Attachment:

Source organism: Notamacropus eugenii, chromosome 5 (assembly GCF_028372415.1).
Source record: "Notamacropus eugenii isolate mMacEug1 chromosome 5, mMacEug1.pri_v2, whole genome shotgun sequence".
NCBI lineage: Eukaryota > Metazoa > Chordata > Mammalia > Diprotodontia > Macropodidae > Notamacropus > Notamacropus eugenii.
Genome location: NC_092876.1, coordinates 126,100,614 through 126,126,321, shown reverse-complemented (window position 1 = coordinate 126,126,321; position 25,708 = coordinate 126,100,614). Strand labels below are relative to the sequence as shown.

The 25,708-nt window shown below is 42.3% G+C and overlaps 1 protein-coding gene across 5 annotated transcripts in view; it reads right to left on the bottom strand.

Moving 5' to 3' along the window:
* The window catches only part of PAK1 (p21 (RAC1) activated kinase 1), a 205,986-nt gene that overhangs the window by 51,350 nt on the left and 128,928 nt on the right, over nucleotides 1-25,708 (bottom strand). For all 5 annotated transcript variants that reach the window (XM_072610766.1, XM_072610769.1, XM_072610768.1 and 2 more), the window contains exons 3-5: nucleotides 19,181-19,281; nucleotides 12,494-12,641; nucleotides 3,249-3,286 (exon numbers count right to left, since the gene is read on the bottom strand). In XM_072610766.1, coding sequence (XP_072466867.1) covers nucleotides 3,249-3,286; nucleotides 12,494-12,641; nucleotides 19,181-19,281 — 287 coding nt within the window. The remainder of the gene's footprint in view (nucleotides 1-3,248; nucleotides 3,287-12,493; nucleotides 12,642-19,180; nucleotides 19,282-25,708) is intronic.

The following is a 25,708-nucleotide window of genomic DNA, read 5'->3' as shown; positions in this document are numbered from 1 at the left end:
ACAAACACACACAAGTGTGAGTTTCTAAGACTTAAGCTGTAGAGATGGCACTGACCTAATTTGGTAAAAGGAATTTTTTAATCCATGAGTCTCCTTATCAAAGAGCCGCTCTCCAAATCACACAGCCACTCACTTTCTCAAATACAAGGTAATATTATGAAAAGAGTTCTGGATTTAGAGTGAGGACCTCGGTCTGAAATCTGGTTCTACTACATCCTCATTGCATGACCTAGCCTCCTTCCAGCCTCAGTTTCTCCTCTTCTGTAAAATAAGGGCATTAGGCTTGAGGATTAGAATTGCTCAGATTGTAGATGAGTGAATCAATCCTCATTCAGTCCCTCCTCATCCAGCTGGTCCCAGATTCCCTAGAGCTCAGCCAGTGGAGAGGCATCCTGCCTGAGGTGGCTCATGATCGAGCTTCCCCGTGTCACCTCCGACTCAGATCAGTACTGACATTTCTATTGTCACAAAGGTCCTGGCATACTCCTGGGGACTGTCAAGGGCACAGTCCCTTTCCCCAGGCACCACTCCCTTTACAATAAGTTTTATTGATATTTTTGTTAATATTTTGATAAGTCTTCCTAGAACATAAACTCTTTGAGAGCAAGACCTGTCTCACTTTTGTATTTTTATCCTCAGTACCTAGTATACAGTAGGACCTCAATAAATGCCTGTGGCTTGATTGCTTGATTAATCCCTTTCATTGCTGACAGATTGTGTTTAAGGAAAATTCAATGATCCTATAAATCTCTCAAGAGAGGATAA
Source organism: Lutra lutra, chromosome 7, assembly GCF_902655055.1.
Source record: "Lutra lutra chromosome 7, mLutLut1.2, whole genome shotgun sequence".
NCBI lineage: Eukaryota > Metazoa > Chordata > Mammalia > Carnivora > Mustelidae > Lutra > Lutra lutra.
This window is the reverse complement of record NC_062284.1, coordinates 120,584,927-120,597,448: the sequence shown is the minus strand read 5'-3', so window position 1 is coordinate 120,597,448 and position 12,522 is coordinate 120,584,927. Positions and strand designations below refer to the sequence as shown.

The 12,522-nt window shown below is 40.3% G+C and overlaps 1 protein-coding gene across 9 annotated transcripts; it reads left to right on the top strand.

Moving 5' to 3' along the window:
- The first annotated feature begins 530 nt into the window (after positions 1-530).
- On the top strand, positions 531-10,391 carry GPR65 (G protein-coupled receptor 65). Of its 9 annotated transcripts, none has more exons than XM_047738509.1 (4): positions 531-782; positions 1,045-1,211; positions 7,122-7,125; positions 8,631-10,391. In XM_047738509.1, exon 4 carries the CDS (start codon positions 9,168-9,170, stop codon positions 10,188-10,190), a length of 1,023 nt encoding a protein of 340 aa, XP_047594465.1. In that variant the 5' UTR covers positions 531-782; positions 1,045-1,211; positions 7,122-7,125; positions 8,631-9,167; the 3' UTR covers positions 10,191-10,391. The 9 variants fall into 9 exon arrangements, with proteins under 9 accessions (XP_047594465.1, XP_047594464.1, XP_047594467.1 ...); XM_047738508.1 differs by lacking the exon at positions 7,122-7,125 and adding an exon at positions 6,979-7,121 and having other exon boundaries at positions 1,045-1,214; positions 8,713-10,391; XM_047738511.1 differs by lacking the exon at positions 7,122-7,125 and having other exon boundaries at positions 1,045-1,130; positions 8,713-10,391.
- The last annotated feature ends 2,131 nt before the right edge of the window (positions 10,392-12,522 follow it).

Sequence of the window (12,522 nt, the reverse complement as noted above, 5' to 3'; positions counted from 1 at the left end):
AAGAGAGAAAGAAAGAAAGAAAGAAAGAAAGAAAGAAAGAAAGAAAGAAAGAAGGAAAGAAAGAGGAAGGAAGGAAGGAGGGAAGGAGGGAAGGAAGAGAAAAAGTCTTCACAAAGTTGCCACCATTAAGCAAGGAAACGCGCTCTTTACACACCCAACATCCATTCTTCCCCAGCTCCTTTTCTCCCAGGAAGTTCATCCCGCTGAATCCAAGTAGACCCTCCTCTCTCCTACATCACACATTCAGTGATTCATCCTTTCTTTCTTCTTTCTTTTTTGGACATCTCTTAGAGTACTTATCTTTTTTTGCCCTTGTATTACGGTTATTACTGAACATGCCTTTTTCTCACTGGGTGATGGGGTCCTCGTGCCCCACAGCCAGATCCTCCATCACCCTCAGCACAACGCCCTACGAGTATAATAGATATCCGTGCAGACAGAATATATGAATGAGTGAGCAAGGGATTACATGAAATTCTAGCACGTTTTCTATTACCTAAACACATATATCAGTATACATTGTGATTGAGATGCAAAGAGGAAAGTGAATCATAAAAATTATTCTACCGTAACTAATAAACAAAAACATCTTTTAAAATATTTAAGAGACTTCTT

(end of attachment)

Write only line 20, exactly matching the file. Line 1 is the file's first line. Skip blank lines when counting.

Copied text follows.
AAGAGAGAAAGAAAGAAAGAAAGAAAGAAAGAAAGAAAGAAAGAAAGAAAGAAGGAAAGAAAGAGGAAGGAAGGAAGGAGGGAAGGAGGGAAGGAAGAGAAAAAGTCTTCACAAAGTTGCCACCATTAAGCAAGGAAACGCGCTCTTTACACACCCAACATCCATTCTTCCCCAGCTCCTTTTCTCCCAGGAAGTTCATCCCGCTGAATCCAAGTAGACCCTCCTCTCTCCTACATCACACATTCAGTGATTCATCCTTTCTTTCTTCTTTCTTTTTTGGACATCTCTTAGAGTACTTATCTTTTTTTGCCCTTGTATTACGGTTATTACTGAACATGCCTTTTTCTCACTGGGTGATGGGGTCCTCGTGCCCCACAGCCAGATCCTCCATCACCCTCAGCACAACGCCCTACGAGTATAATAGATATCCGTGCAGACAGAATATATGAATGAGTGAGCAAGGGATTACATGAAATTCTAGCACGTTTTCTATTACCTAAACACATATATCAGTATACATTGTGATTGAGATGCAAAGAGGAAAGTGAATCATAAAAATTATTCTACCGTAACTAATAAACAAAAACATCTTTTAAAATATTTAAGAGACTTCTT